Performance specialist Simon Fathers talks rugby

Simon Fathers is a performance specialist who has worked with professional athletes from the NFL, NHL, MLB, Rugby, Rugby League, AFL, MMA, World Tour and Big Wave Surfing, Olympic Sports and the US Special Forces. 

Originally from New Zealand, Simon grew up on a farm, playing rugby and surfing in the South Pacific Ocean and as a result, has a unique understanding of functional strength and rotational human movement.

His 15-year journey through professional sporting and elite tactical environments have resulted in global recognition for his expertise in movement training and rehabilitation where his commitment to keeping athletes motivated and energetic while executing a cutting-edge strength and conditioning workout.

“The cornerstone of how I approach every training goal is to keep my clientele motivated and energetic. An individual may have ample amounts of skill, but their body will not work to its highest potential if their mind is not in absolute conjunction.

More about Simon

I am honored to call Simon a good friend as we flatted together a few years ago. While flatting together, I got to see the level of preparation and commitment that is needed for success in professional sport. We would continuously discuss improving physically and mentally to put the best performance on the field. Having a knowledgeable friend has helped my game and attitude toward becoming the best athlete and person I can be. Continually improving, hard work and having a clear vision have been fundamental in his coaching and training.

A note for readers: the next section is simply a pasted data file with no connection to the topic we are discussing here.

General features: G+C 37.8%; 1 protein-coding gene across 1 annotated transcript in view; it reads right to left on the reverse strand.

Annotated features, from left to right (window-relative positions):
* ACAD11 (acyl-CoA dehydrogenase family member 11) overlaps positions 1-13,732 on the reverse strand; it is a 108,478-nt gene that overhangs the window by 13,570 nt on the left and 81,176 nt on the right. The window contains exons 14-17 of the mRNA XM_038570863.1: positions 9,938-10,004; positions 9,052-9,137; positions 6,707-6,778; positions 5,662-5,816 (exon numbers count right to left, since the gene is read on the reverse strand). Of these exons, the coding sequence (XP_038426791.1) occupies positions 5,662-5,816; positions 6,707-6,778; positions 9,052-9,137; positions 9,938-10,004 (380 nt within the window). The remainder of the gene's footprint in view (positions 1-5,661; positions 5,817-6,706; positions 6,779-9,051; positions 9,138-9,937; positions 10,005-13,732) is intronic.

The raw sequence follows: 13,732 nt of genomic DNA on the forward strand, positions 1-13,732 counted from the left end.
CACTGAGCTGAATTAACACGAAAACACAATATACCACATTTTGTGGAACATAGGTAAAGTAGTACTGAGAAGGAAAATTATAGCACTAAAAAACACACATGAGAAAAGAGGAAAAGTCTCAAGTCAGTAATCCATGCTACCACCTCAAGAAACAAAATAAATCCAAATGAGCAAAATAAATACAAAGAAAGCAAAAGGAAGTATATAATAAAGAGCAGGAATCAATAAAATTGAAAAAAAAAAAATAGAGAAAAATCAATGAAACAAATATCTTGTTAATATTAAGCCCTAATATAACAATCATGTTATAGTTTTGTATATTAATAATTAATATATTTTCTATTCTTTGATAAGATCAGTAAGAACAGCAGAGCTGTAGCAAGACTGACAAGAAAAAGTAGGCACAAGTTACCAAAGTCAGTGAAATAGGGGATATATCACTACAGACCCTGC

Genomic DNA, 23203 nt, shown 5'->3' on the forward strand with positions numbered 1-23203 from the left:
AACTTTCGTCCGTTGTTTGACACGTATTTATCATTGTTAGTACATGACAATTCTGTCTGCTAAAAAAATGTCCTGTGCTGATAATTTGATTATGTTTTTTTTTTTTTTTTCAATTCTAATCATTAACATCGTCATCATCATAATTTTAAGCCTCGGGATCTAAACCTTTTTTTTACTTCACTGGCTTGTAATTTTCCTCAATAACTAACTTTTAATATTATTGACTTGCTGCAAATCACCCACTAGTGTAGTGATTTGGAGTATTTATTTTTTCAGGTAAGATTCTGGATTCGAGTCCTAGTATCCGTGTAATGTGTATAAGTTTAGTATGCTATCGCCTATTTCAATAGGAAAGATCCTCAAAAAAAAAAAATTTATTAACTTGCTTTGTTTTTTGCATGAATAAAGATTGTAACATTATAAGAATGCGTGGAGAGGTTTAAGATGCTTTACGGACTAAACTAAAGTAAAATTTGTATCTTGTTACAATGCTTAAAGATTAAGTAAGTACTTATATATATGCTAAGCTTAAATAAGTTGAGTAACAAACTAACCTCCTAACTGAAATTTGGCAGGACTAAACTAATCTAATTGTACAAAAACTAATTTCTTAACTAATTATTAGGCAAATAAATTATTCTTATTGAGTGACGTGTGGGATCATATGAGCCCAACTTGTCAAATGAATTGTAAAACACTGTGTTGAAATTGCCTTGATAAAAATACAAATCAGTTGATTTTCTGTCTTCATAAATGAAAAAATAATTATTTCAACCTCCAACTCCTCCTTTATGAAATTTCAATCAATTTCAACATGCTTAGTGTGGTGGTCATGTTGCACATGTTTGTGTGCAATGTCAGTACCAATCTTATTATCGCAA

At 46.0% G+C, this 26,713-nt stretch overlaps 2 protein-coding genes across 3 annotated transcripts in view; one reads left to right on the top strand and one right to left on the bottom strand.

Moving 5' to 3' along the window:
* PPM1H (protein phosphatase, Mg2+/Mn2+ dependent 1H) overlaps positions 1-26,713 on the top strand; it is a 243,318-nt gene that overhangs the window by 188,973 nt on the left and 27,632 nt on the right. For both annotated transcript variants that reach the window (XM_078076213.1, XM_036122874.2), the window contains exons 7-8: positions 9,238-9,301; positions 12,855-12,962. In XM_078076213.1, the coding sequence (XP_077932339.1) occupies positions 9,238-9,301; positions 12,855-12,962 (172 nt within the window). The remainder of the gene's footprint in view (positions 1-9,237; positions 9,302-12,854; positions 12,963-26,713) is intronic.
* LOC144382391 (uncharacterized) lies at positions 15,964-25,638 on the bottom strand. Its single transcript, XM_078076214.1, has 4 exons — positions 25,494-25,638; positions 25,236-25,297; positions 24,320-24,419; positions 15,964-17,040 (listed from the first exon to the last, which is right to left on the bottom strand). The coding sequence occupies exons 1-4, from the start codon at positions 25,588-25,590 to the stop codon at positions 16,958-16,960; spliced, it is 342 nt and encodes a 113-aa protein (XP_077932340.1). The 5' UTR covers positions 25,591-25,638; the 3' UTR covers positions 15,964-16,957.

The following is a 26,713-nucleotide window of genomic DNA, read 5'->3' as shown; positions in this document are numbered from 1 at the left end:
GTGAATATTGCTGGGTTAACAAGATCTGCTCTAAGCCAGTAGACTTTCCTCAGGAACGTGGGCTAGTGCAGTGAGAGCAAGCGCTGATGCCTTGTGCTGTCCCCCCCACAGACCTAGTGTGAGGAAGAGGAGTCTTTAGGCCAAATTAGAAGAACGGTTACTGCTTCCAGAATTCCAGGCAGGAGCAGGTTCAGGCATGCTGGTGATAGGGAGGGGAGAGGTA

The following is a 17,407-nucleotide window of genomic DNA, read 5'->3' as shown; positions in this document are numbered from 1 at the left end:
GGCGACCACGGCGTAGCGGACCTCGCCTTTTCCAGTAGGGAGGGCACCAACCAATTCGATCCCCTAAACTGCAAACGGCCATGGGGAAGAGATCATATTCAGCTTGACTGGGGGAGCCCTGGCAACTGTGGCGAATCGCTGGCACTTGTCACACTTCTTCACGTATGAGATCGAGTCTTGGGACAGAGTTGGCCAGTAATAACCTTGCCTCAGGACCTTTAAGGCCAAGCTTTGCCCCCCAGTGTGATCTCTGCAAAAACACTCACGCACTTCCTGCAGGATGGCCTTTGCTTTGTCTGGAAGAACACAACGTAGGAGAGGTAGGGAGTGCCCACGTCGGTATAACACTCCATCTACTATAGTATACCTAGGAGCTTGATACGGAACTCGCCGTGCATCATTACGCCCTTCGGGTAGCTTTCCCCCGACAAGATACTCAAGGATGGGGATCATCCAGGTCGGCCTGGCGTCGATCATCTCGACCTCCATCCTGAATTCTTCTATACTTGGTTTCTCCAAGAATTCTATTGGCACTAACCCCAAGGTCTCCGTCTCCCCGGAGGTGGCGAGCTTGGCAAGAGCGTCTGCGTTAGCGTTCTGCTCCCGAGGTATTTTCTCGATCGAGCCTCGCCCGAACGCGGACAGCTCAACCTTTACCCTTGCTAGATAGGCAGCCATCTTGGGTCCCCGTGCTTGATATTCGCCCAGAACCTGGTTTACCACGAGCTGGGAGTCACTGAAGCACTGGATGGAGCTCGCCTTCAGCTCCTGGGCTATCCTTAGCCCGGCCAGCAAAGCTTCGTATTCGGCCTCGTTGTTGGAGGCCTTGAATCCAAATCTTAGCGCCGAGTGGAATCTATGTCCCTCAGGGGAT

Humans can not outperform their perception of themselves, see yourself doing it or it won’t happen

He has worked with some high profile athletes across many sports, but some of the Rugby players he has worked with are a Professional rugby player, Gold Coast Titans and National Rugby League player Clinton Toopi and professional rugby player, Bay of Plenty Steamers and New Zealand 7s National Team member Zar Lawrence. He played a pivotal role in Argentina’s transition into the Rugby Championship.